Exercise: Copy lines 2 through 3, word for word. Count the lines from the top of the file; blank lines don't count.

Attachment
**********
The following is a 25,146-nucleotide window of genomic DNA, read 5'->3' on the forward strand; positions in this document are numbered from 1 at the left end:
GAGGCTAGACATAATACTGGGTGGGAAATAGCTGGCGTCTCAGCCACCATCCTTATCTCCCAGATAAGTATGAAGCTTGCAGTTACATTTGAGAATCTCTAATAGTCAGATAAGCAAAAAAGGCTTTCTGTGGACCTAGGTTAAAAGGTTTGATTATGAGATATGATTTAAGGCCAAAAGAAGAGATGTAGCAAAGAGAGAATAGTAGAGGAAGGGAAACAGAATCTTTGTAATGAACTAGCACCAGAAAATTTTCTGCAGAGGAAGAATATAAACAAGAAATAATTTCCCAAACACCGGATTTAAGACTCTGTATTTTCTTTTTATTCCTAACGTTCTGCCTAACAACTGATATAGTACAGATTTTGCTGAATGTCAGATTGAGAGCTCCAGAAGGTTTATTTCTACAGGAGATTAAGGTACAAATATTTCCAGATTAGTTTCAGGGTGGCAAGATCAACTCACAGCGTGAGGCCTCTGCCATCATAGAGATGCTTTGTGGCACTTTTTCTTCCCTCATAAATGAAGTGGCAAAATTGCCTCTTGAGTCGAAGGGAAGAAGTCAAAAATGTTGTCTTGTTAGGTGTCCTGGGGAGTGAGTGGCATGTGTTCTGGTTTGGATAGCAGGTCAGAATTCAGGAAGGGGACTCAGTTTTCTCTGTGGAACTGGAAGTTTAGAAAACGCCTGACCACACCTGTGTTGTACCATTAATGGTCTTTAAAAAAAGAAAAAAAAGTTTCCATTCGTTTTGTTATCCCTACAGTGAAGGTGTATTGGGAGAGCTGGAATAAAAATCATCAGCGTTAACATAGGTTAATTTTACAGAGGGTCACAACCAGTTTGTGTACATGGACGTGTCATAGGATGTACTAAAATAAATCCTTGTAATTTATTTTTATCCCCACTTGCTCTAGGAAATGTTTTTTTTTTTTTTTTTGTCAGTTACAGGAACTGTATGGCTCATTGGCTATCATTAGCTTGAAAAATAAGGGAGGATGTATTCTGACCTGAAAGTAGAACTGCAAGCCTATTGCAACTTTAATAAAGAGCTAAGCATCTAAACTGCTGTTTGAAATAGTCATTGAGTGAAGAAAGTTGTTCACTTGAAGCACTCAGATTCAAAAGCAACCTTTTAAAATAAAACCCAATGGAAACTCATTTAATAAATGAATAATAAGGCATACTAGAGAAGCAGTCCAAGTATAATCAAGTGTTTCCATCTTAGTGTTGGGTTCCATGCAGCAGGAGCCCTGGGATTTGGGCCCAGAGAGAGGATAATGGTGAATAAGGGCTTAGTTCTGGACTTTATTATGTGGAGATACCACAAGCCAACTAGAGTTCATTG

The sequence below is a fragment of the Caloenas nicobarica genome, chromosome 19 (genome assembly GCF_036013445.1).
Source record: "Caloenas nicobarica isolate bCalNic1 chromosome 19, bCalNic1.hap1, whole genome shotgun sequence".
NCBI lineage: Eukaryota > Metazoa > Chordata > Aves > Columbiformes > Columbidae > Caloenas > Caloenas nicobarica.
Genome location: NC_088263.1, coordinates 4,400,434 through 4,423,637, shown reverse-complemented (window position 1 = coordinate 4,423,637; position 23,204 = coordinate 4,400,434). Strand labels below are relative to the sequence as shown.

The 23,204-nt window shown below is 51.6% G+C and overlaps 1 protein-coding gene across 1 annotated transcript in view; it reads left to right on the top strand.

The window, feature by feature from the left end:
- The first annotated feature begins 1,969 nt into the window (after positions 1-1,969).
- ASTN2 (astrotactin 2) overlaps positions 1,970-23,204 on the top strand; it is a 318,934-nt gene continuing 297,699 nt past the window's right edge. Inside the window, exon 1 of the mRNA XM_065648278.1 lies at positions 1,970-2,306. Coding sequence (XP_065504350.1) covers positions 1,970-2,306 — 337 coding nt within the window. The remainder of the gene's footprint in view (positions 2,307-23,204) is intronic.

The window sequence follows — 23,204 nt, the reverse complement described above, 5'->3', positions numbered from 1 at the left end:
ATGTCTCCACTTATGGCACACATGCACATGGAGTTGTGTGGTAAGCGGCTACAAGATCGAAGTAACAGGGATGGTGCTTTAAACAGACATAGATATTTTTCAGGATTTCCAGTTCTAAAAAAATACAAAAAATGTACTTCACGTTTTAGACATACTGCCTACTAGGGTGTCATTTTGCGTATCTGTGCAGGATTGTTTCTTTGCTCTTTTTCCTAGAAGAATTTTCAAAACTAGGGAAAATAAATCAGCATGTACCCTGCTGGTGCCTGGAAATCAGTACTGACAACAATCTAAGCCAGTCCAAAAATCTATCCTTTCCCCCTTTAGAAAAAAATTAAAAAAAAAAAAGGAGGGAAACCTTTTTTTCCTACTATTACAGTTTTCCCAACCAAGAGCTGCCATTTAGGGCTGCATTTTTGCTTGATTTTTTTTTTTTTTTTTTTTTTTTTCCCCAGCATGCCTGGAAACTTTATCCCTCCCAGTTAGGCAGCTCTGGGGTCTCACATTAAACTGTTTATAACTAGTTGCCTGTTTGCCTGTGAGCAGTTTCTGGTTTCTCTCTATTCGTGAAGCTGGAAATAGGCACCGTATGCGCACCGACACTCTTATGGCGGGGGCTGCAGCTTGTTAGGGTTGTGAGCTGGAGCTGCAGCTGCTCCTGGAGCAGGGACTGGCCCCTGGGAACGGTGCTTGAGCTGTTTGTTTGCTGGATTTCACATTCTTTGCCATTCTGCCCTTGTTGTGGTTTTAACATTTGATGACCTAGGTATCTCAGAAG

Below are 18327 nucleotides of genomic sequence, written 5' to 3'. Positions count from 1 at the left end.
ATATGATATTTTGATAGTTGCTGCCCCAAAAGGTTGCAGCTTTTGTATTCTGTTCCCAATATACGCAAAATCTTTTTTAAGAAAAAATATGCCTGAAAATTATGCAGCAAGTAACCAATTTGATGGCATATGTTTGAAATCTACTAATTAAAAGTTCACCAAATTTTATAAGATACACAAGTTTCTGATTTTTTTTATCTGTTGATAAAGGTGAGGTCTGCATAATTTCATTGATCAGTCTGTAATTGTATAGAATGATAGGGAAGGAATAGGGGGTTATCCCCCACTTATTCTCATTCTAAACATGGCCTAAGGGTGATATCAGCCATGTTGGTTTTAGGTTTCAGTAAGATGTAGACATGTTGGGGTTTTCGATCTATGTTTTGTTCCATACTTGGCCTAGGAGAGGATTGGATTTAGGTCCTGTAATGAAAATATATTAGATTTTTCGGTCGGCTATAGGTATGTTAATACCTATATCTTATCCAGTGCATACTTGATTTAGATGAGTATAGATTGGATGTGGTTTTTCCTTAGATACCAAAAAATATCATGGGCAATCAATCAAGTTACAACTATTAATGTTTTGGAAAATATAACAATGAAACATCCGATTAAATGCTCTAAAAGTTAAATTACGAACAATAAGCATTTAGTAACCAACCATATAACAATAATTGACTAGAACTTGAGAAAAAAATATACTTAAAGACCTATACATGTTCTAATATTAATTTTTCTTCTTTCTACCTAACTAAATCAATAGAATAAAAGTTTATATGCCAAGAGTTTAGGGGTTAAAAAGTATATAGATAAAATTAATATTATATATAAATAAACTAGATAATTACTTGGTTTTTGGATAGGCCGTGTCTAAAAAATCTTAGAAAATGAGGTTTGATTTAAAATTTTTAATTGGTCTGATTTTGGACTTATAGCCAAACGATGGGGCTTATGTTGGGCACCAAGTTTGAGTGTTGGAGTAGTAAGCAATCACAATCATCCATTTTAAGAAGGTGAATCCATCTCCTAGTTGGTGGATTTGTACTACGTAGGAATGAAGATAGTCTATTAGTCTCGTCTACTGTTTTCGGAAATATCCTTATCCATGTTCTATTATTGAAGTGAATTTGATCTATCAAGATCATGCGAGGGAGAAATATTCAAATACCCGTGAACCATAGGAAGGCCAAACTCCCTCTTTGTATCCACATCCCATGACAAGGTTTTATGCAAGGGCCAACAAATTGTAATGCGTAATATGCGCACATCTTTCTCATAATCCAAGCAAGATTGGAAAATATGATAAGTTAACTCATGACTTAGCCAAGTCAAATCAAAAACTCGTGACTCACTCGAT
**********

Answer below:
GAGGCTAGACATAATACTGGGTGGGAAATAGCTGGCGTCTCAGCCACCATCCTTATCTCCCAGATAAGTATGAAGCTTGCAGTTACATTTGAGAATCTCTAATAGTCAGATAAGCAAAAAAGGCTTTCTGTGGACCTAGGTTAAAAGGTTTGATTATGAGATATGATTTAAGGCCAAAAGAAGAGATGTAGCAAAGAGAGAATAGTAGAGGAAGGGAAACAGAATCTTTGTAATGAACTAGCACCAGAAAATTTTCTGCAGAGGAAGAATATAAACAAGAAATAATTTCCCAAACACCGGATTTAAGACTCTGTATTTTCTTTTTATTCCTAACGTTCTGCCTAACAACTGATATAGTACAGATTTTGCTGAATGTCAGATTGAGAGCTCCAGAAGGTTTATTTCTACAGGAGATTAAGGTACAAATATTTCCAGATTAGTTTCAGGGTGGCAAGATCAACTCACAGCGTGAGGCCTCTGCCATCATAGAGATGCTTTGTGGCACTTTTTCTTCCCTCATAAATGAAGTGGCAAAATTGCCTCTTGAGTCGAAGGGAAGAAGTCAAAAATGTTGTCTTGTTAGGTGTCCTGGGGAGTGAGTGGCATGTGTTCTGGTTTGGATAGCAGGTCAGAATTCAGGAAGGGGACTCAGTTTTCTCTGTGGAACTGGAAGTTTAGAAAACGCCTGACCACACCTGTGTTGTACCATTAATGGTCTTTAAAAAAAGAAAAAAAAGTTTCCATTCGTTTTGTTATCCCTACAGTGAAGGTGTATTGGGAGAGCTGGAATAAAAATCATCAGCGTTAACATAGGTTAATTTTACAGAGGGTCACAACCAGTTTGTGTACATGGACGTGTCATAGGATGTACTAAAATAAATCCTTGTAATTTATTTTTATCCCCACTTGCTCTAGGAAATGTTTTTTTTTTTTTTTTTGTCAGTTACAGGAACTGTATGGCTCATTGGCTATCATTAGCTTGAAAAATAAGGGAGGATGTATTCTGACCTGAAAGTAGAACTGCAAGCCTATTGCAACTTTAATAAAGAGCTAAGCATCTAAACTGCTGTTTGAAATAGTCATTGAGTGAAGAAAGTTGTTCACTTGAAGCACTCAGATTCAAAAGCAACCTTTTAAAATAAAACCCAATGGAAACTCATTTAATAAATGAATAATAAGGCATACTAGAGAAGCAGTCCAAGTATAATCAAGTGTTTCCATCTTAGTGTTGGGTTCCATGCAGCAGGAGCCCTGGGATTTGGGCCCAGAGAGAGGATAATGGTGAATAAGGGCTTAGTTCTGGACTTTATTATGTGGAGATACCACAAGCCAACTAGAGTTCATTG

The sequence below is a fragment of the Caloenas nicobarica genome, chromosome 19 (genome assembly GCF_036013445.1).